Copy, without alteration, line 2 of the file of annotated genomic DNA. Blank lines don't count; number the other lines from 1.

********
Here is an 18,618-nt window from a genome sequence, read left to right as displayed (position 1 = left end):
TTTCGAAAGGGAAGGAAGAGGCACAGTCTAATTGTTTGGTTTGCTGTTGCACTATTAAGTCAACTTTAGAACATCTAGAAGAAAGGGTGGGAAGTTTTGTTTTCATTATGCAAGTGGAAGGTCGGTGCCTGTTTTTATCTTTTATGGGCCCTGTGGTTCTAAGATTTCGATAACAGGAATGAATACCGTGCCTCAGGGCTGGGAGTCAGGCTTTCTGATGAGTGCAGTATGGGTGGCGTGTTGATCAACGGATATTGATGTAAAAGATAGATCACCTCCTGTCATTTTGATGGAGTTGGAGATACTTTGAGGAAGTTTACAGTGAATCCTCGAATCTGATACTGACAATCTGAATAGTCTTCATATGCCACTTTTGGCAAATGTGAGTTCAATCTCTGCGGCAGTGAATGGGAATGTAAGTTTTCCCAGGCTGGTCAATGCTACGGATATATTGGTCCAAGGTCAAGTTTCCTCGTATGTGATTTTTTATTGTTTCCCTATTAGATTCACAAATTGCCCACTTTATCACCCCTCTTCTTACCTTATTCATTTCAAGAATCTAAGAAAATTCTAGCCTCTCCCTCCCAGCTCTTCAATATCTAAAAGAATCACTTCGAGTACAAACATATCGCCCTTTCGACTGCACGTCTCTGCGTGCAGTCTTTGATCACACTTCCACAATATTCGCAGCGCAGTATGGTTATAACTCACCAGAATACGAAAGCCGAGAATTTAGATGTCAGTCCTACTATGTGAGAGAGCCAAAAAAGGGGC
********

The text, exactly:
TTTCGAAAGGGAAGGAAGAGGCACAGTCTAATTGTTTGGTTTGCTGTTGCACTATTAAGTCAACTTTAGAACATCTAGAAGAAAGGGTGGGAAGTTTTGTTTTCATTATGCAAGTGGAAGGTCGGTGCCTGTTTTTATCTTTTATGGGCCCTGTGGTTCTAAGATTTCGATAACAGGAATGAATACCGTGCCTCAGGGCTGGGAGTCAGGCTTTCTGATGAGTGCAGTATGGGTGGCGTGTTGATCAACGGATATTGATGTAAAAGATAGATCACCTCCTGTCATTTTGATGGAGTTGGAGATACTTTGAGGAAGTTTACAGTGAATCCTCGAATCTGATACTGACAATCTGAATAGTCTTCATATGCCACTTTTGGCAAATGTGAGTTCAATCTCTGCGGCAGTGAATGGGAATGTAAGTTTTCCCAGGCTGGTCAATGCTACGGATATATTGGTCCAAGGTCAAGTTTCCTCGTATGTGATTTTTTATTGTTTCCCTATTAGATTCACAAATTGCCCACTTTATCACCCCTCTTCTTACCTTATTCATTTCAAGAATCTAAGAAAATTCTAGCCTCTCCCTCCCAGCTCTTCAATATCTAAAAGAATCACTTCGAGTACAAACATATCGCCCTTTCGACTGCACGTCTCTGCGTGCAGTCTTTGATCACACTTCCACAATATTCGCAGCGCAGTATGGTTATAACTCACCAGAATACGAAAGCCGAGAATTTAGATGTCAGTCCTACTATGTGAGAGAGCCAAAAAAGGGGC